The now no-longer published Doctor Who – Battles in Time magazine ran a 4-part Cyberman comic strip featuring the 10th Doctor. The comicstrip was perhaps most interesting for its introduction of Cyberdrones and Cyberdogs, as well as giving a new origin for a Cybus-designed group of Cybermen in our universe. A summary of the plot follows below.
You can read this four-part comic strip here
Part One – Power of the Cybermen
“Travelling alone through time and space was taking its toll on the Doctor, so it was time for a well-earned holiday …”
The Doctor’s sunshine break on the Earth colony holiday world of Centuria is interrupted by the arrival of Cybermen rounding up the tourists for conversion. Captured and taken off in a truck, the Doctor teams up with Jayne Kadett, an undercover investigator on the trail of an interplanetary info-thief. The thief stole Torchwood files and built his own Cyber army, intending to sell the hi-tech soldiers to the highest bidder, but the Cybermen took control and partly converted the thief, using him as their driver. When they arrive at the conversion factory, the Doctor and Jayne escape by using the Doctor’s sonic screwdriver to overload the Cybermen in the immediate vicinity, and they make their way to the main power line. The thief had also stolen the power supply by tapping into the local nuclear grid. The Doctor manages to blow the restraint circuit and the power feeds out to the Cybermen; the overload destroys them and creates a huge explosion, but before the Cybermen shut down one sends out a message to others. The Doctor is determined to track them down, stop what they’re up to and destroy them all.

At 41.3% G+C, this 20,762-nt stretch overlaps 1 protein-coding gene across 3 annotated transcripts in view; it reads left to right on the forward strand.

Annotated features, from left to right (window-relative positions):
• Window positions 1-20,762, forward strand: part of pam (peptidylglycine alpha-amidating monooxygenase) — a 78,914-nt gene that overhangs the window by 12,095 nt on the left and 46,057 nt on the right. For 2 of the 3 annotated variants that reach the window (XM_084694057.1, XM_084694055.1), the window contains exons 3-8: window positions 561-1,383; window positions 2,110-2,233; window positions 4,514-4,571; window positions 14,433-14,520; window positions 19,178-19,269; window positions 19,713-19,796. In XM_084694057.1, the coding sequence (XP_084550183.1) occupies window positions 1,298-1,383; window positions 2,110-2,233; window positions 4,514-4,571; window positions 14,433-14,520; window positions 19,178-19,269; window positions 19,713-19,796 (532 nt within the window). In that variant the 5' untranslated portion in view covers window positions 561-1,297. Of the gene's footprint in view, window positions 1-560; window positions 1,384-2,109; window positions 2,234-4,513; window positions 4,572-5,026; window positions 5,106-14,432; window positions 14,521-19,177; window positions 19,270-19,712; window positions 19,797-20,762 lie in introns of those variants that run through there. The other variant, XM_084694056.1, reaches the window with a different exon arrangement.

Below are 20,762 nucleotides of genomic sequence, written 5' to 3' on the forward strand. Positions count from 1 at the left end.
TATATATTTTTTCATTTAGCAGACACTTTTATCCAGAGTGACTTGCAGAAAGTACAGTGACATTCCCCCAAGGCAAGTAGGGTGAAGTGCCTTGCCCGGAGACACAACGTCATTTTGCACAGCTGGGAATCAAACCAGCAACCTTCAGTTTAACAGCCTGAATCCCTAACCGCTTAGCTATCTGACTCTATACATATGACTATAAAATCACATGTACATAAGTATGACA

Part Two – The Drones of Doom
“After destroying the Cyber-factory on Centuria, the Doctor and Kadett were tracking down more of the metal menaces …”
The Doctor and Kadett follow the Cyberman’s signal, taking a robot-run airship across the now-deserted continent of Azlon on the planet Centuria. Before arriving at the airbus terminal (a Cyber-conversion factory), the conductor / law enforcer becomes influenced by the Cybermen’s hypnotic signal, which is being used to subjugate the arriving humans. The Doctor, Kadett and a reprogrammed robot conductor pretend to be hypnotised and follow the other arrivals. Seizing the right moment, the Doctor disrupts the hypnotic signal and the conductor robot attacks the Cybermen. A stray shot from the conductor ruptures the fuel banks, causing a huge explosion which kills most of the newly converted Cyberdrones (basic work units) as their humanity starts to become more dominant. As the Doctor and Kadett flee the explosion, they find a bit of a map in a Cyberman’s hand – a map that might lead them to finding out what the Cybermen are up to on Centuria.
Part Three – Enemy Mine
“The Doctor and Kadett follow the Cybermen’s map to Centuria’s arctic zone …”
Wandering the Arctic lands of Centuria in search of the Cybermen’s base, the Doctor and Kadett are attacked by a rogue-half cybernised drone called Homaj, who backs down when he realises they are human. Homaj can’t face returning to the mines where the Cybermen are using drones to mine hargstones (precious jewels with many industrial uses. An attack by a native Ice Snake (a giant vicious purple snake) is brought to an end by the Cybermen and their partially converted cyberdogs. Homaj runs off into the frozen wasteland but the Doctor and Kadett are captured and taken to a huge mine below the ice. Inside the mine, the Doctor creates a distraction while Kadett steals some explosives. The distraction causes a Cyberman to split one of the cave walls, disturbing a nest of Ice Snakes which attack them. Escaping the mine, the Doctor and Kadett see the Cybership has already departed with its cargo. Homaj is waiting for them and tells them he intercepted a message saying that the cargo was going to Centuria Central. He then takes the explosives from Kadett and heads back to the mine. In an act of self-sacrifice, he permanently seals the mine. The Doctor and Kadett leave in pursuit of the Cybership.
Part Four – Time of the Cybermen
“Cybermen have been using upgraded humans on Centuria to mine special gems called Hargstones. But what is their plan?”